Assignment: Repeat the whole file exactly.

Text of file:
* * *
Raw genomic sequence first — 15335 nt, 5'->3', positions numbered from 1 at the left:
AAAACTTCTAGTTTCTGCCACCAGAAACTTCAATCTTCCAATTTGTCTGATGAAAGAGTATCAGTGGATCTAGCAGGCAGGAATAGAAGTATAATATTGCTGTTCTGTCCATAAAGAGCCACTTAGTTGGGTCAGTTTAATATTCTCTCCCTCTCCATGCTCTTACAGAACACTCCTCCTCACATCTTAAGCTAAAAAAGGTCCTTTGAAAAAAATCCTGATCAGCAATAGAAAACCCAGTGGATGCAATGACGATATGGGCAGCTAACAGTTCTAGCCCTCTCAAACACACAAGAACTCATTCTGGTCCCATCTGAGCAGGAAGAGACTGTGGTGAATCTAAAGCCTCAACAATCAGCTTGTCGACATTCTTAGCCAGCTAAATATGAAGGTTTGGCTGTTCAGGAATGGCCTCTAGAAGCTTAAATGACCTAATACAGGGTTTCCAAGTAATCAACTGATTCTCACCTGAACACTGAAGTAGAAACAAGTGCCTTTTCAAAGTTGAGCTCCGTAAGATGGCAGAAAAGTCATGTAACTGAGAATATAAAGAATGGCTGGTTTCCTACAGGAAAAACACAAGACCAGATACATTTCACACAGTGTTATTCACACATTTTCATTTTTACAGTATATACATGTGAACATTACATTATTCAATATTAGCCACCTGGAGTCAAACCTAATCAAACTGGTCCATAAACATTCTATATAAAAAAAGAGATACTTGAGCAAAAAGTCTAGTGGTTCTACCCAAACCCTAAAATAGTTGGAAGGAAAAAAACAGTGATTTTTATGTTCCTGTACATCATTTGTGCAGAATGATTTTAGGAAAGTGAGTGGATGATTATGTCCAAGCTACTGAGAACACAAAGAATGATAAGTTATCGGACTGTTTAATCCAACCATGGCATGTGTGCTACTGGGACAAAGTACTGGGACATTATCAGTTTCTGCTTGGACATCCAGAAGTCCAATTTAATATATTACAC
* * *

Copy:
Raw genomic sequence first — 15335 nt, 5'->3', positions numbered from 1 at the left:
AAAACTTCTAGTTTCTGCCACCAGAAACTTCAATCTTCCAATTTGTCTGATGAAAGAGTATCAGTGGATCTAGCAGGCAGGAATAGAAGTATAATATTGCTGTTCTGTCCATAAAGAGCCACTTAGTTGGGTCAGTTTAATATTCTCTCCCTCTCCATGCTCTTACAGAACACTCCTCCTCACATCTTAAGCTAAAAAAGGTCCTTTGAAAAAAATCCTGATCAGCAATAGAAAACCCAGTGGATGCAATGACGATATGGGCAGCTAACAGTTCTAGCCCTCTCAAACACACAAGAACTCATTCTGGTCCCATCTGAGCAGGAAGAGACTGTGGTGAATCTAAAGCCTCAACAATCAGCTTGTCGACATTCTTAGCCAGCTAAATATGAAGGTTTGGCTGTTCAGGAATGGCCTCTAGAAGCTTAAATGACCTAATACAGGGTTTCCAAGTAATCAACTGATTCTCACCTGAACACTGAAGTAGAAACAAGTGCCTTTTCAAAGTTGAGCTCCGTAAGATGGCAGAAAAGTCATGTAACTGAGAATATAAAGAATGGCTGGTTTCCTACAGGAAAAACACAAGACCAGATACATTTCACACAGTGTTATTCACACATTTTCATTTTTACAGTATATACATGTGAACATTACATTATTCAATATTAGCCACCTGGAGTCAAACCTAATCAAACTGGTCCATAAACATTCTATATAAAAAAAGAGATACTTGAGCAAAAAGTCTAGTGGTTCTACCCAAACCCTAAAATAGTTGGAAGGAAAAAAACAGTGATTTTTATGTTCCTGTACATCATTTGTGCAGAATGATTTTAGGAAAGTGAGTGGATGATTATGTCCAAGCTACTGAGAACACAAAGAATGATAAGTTATCGGACTGTTTAATCCAACCATGGCATGTGTGCTACTGGGACAAAGTACTGGGACATTATCAGTTTCTGCTTGGACATCCAGAAGTCCAATTTAATATATTACAC